Central government departments spent £31.1 billion on goods and services in June 2021, an increase of £1.7 billion (or 5.7%) including £17.7 billion on procurement and £12.8 billion in pay. This cost includes the expenditure by the Department of Health and Social Care (DHSC), devolved administrations and other departments in response to the coronavirus pandemic including the NHS Test and Trace programme and the cost of vaccines.

Transfers to local government

Central government current transfers to local government were £10.5 billion in June 2021, an increase of £0.7 billion (or 7.5%) compared with June 2020. In part, these payments enable local authorities to fund coronavirus policies.

Current and capital transfers between central government and local government are based on administrative data supplied by HM Treasury and have no impact at the public sector level.

Payments to the European Union

Though the UK’s regular monthly VAT and gross national income-based contributions to the European Union (EU) budget stopped with effect from January 2021, we are still obliged to make further payments to the EU such as those outlined in the European Union (Withdrawal Agreement) Act 2020.

This month the UK paid £0.8 billion to the EU as a part of the Financial Settlement under the Withdrawal Agreement.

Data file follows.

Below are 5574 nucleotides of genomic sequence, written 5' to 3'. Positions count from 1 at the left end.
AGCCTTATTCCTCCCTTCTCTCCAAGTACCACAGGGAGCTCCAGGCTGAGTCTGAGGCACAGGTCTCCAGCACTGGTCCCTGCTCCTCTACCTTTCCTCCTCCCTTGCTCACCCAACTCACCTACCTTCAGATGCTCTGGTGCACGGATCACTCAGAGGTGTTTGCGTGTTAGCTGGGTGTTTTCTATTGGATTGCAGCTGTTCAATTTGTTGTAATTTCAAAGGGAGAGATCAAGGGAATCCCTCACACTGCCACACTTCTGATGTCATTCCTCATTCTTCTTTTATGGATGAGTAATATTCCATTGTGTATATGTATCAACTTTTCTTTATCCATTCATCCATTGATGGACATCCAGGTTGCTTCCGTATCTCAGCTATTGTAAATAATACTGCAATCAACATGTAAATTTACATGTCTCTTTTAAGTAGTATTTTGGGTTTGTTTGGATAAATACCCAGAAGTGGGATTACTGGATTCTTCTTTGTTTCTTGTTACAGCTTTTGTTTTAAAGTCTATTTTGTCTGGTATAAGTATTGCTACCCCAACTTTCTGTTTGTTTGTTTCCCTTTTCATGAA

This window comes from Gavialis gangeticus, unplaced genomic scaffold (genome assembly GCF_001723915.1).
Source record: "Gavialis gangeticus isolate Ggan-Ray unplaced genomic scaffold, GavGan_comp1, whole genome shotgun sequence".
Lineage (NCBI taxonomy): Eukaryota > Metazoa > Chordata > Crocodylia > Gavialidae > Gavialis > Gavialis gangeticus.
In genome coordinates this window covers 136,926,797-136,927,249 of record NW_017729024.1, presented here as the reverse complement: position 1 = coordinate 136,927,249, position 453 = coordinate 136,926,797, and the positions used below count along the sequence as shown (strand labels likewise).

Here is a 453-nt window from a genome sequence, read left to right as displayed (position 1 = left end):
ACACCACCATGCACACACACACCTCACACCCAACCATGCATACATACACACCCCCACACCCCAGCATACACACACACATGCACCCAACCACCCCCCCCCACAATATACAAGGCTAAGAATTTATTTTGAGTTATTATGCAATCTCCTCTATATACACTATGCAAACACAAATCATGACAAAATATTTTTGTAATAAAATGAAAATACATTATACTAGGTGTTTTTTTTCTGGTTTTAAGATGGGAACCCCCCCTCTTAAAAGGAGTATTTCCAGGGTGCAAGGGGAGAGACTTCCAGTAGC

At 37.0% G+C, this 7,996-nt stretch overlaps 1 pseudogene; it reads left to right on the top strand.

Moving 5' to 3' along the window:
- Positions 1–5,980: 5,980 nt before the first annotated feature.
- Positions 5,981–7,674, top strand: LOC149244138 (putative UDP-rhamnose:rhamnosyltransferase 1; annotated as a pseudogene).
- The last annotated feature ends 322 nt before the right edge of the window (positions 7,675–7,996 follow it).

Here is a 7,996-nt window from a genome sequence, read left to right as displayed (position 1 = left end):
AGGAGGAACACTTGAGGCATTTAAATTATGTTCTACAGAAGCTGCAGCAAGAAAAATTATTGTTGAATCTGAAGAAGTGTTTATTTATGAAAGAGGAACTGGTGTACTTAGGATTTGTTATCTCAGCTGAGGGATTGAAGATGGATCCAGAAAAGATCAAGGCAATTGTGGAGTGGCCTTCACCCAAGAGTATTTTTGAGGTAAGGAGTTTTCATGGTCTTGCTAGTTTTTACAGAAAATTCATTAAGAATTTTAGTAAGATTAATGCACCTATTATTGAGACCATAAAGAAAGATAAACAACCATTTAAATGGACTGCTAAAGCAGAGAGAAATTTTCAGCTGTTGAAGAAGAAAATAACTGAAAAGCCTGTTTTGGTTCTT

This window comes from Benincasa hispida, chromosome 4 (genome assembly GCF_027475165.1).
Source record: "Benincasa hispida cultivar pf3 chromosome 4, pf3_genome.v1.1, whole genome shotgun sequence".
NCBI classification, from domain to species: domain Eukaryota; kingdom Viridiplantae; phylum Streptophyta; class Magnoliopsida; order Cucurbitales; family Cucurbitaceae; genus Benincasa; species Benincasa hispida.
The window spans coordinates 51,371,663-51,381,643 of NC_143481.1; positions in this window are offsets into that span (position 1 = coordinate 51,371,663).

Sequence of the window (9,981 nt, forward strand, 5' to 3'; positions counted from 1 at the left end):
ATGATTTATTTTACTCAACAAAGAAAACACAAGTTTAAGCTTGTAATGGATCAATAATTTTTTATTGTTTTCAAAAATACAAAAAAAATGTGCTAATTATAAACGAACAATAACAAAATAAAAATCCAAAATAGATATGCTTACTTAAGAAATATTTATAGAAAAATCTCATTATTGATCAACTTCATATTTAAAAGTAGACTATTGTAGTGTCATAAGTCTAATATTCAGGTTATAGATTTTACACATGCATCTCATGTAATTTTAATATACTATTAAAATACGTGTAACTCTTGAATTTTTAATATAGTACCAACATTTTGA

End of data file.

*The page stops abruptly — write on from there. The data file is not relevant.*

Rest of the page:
The financial settlement represents a negotiated settlement of the UK’s financial commitments to the EU and the EU’s financial commitments to the UK, which result from the UK’s participation in the EU budget, and other commitments relating to our EU membership.

This payment, along with any future similar payments such as those outlined in the Withdrawal Agreement has been recorded as central government expenditure, more specifically as a current transfer paid abroad. As the time of payments is stipulated within the call for payment, this and future payments will be recorded as a component of borrowing when cash payments are made rather than at the point the call for payment is received from the EU.

The UK will make three further cash payments of roughly the same size between July and September 2021, to meet the first call for payment, received in April 2021.

The UK will receive further calls for payment from the EU to meet our existing obligations, with the next one expected in September 2021.

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5. Borrowing in the financial year-to-June 2021

The public sector borrowed £69.5 billion in the financial year-to-June 2021, £49.8 billion (or 41.7%) less than in the same period a year earlier.